The Harvard Ichthus, a student-run journal of Christian thought, on Saturday apologized for publishing an essay last week that said Jews brought suffering upon themselves for killing Jesus. The anonymous author of the piece claimed to be Jewish (although he urged all Jews to become Christians). The article has since been removed from the site but Talking Points Memo published excerpts, such as this one: "We, the Jews, rejected God and hung Him up on a cross to die, and thus we richly deserved all of the punishments that were heaped on our heads over the last 2000 years." The apology in the journal said that editors should have been more careful about monitoring what was being published. "[W]e apologize for publishing offensive content on our blog. While this does not excuse the post of responsibility, it was not the intent of the writer, nor the Ichthus, to present a piece that is anti-Semitic in nature or in interpretation. The writer holds nothing but love for his heritage and feels very deeply for the welfare of the Jewish people. The blog was not intended to communicate animosity, but concern and a sincere desire to communicate the necessity of salvation through Jesus Christ alone."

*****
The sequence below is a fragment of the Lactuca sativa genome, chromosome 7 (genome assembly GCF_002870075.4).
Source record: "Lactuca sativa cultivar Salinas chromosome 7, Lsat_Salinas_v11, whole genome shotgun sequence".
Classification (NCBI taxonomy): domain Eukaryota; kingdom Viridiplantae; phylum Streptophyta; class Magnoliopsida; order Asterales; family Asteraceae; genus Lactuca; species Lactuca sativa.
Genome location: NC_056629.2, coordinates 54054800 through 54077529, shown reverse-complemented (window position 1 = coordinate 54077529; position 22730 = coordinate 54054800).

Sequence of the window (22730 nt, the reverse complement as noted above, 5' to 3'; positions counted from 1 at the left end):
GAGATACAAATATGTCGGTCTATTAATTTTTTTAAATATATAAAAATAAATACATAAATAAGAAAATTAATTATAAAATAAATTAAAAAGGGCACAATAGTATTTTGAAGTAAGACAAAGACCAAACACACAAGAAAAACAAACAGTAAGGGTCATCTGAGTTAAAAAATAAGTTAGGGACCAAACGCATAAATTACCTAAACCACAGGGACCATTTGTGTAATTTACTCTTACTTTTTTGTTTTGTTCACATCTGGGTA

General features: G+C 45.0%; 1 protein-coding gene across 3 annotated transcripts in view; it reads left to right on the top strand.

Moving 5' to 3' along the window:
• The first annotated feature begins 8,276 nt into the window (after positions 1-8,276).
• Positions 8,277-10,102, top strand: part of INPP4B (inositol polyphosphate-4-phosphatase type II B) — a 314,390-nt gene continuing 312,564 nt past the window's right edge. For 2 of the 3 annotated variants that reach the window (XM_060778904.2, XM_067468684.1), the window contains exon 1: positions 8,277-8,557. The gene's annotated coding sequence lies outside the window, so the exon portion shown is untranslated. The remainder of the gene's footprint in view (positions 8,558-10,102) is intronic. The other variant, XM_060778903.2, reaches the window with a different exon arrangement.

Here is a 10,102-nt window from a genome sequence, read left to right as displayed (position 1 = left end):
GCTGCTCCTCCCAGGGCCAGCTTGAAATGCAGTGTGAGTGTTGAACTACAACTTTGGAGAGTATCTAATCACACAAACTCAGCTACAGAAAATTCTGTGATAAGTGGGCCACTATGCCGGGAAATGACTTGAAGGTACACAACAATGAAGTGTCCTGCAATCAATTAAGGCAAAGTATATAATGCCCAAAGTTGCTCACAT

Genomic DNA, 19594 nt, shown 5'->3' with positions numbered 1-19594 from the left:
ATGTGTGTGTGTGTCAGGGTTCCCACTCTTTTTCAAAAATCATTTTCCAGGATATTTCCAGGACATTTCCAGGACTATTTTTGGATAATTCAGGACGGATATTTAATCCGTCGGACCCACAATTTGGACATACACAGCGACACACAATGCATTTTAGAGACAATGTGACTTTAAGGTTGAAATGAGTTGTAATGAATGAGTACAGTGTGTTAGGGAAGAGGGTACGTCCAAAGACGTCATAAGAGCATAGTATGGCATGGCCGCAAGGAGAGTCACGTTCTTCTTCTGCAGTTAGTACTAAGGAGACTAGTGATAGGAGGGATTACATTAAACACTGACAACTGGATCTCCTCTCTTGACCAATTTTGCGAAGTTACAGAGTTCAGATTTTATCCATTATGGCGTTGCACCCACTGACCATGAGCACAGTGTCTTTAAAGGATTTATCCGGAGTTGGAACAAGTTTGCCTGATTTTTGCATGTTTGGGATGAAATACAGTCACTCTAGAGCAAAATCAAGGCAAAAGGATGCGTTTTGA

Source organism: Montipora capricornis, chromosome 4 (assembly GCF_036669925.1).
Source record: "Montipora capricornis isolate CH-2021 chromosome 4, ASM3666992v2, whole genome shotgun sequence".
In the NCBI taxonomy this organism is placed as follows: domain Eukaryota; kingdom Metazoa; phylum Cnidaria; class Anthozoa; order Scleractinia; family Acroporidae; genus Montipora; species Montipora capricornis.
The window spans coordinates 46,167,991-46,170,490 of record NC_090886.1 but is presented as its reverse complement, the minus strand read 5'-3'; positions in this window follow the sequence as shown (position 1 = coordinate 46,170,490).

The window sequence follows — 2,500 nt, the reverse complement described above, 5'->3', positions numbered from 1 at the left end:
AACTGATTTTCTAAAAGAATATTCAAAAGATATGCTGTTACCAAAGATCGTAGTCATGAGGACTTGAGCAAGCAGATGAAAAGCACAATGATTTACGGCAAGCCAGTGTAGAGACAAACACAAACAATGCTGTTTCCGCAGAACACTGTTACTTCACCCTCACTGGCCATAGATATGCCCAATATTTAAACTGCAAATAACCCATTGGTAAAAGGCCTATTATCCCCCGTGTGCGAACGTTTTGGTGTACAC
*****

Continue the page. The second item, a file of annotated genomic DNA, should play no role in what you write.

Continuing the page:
Students at three colleges in the last week have faced criticism over ethnic or racial themes or costumes at parties:
Randolph-Macon College officials are investigating a fraternity party at which some students dressed either as "illegal immigrants" or "border control agents," and at which the latter group tried to "catch" the former, WWBT NBC 12 reported. Mark Heideman, a member of Kappa Alpha, which hosted the party, said that "it was definitely not meant to be racist whatsoever."
Two white students at Lee University have apologized for going to a rap-themed party in blackface and with T-shirts featuring forms of the n-word, WTVC News 9 reported.
California Polytechnic State University at San Luis Obispo is investigating an off-campus party held by a fraternity and a sorority with the theme "Colonial Bros and Nava-Hos," The Tribune News of San Luis Obispo reported. The men dressed in colonial attire while the women wore scantily clad costumes with Native American themes. One fraternity member (whose house was not involved) told the Tribune News that the party wasn't meant to be offensive. “Personally, I don’t think it was meant to be racist,” he said, given that many Greek parties involve "guy-and-girl" themes. “It’s unfair,” he said. “We are taught that Thanksgiving is Pilgrims and Indians.”
One college unexpectedly found that female engineering students responded particularly well to its project-based learning approach. Experts say the curriculum could help attract and retain women in the STEM fields.